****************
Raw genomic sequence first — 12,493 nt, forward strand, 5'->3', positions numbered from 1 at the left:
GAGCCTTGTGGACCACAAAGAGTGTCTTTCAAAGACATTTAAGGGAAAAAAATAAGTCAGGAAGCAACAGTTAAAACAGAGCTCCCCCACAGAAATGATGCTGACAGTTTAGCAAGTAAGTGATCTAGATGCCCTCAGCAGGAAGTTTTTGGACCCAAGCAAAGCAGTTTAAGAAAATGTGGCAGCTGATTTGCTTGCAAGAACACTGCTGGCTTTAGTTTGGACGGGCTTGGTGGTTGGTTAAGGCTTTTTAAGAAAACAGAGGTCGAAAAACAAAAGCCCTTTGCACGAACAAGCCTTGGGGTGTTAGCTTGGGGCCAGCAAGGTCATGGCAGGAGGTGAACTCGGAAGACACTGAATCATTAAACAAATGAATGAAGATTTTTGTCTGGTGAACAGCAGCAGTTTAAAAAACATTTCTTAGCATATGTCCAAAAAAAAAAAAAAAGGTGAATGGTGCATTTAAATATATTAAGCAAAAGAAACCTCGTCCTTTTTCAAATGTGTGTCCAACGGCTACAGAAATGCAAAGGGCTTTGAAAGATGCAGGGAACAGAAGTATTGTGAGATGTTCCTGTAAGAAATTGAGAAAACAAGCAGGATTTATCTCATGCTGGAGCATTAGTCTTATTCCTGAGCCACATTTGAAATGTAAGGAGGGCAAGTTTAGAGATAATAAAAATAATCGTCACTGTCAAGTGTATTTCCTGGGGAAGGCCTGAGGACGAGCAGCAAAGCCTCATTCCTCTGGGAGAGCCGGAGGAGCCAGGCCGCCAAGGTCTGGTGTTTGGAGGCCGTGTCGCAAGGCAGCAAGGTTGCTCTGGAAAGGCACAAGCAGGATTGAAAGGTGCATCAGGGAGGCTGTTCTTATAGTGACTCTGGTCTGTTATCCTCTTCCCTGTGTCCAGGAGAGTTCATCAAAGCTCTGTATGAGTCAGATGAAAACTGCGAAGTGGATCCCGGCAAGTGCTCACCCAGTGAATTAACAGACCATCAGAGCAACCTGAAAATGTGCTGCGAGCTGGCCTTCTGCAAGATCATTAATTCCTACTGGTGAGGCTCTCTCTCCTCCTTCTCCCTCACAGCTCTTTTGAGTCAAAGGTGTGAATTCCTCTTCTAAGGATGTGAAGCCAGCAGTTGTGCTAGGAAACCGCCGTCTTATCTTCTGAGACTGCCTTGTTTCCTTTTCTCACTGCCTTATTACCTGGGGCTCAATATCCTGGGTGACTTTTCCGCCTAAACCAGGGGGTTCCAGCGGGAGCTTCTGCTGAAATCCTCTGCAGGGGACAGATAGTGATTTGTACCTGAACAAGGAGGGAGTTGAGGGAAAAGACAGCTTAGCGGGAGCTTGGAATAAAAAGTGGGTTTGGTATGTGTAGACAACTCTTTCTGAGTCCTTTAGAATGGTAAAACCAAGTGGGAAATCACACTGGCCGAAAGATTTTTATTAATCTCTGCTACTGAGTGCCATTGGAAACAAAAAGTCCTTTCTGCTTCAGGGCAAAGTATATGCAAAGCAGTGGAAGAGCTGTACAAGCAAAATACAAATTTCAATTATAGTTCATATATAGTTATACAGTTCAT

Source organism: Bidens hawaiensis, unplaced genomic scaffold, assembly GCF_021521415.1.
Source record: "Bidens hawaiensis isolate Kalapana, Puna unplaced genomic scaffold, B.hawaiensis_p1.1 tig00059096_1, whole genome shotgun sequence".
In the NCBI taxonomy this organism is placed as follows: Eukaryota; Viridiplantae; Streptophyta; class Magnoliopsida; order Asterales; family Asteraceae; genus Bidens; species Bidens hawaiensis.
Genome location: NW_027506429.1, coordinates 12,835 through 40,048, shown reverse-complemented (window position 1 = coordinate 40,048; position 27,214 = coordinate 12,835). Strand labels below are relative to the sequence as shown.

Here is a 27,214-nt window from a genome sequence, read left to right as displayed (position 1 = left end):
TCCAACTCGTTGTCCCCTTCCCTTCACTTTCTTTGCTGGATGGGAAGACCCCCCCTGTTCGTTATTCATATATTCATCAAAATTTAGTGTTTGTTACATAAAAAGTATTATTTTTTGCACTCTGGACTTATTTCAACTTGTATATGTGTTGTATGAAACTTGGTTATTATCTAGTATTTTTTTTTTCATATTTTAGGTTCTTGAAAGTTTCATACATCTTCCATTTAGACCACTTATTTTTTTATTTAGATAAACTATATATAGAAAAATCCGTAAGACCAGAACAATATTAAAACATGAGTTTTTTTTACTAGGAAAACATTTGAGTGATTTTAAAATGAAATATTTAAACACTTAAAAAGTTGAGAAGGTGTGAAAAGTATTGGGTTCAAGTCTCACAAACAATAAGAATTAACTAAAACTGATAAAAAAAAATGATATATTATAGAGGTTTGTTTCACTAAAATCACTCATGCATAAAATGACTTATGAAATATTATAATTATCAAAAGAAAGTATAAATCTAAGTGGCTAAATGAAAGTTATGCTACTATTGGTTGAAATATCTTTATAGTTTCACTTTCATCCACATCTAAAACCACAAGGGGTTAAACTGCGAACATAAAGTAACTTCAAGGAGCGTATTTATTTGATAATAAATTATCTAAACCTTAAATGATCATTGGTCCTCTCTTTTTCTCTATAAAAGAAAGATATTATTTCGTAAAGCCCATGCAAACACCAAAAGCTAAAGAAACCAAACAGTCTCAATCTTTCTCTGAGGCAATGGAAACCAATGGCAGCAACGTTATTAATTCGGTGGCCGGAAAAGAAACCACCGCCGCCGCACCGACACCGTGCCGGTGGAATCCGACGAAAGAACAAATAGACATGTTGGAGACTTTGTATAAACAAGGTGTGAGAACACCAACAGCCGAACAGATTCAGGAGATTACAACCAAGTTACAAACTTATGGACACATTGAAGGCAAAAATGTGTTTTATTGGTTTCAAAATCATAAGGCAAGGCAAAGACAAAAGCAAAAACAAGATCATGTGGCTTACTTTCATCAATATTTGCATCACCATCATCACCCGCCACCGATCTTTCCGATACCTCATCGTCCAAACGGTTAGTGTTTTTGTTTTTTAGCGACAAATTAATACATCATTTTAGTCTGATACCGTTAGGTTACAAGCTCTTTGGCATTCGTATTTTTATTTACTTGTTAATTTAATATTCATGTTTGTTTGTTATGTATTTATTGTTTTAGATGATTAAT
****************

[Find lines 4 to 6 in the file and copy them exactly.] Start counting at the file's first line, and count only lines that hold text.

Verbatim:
Source record: "Bidens hawaiensis isolate Kalapana, Puna unplaced genomic scaffold, B.hawaiensis_p1.1 tig00059096_1, whole genome shotgun sequence".
In the NCBI taxonomy this organism is placed as follows: Eukaryota; Viridiplantae; Streptophyta; class Magnoliopsida; order Asterales; family Asteraceae; genus Bidens; species Bidens hawaiensis.
Genome location: NW_027506429.1, coordinates 12,835 through 40,048, shown reverse-complemented (window position 1 = coordinate 40,048; position 27,214 = coordinate 12,835). Strand labels below are relative to the sequence as shown.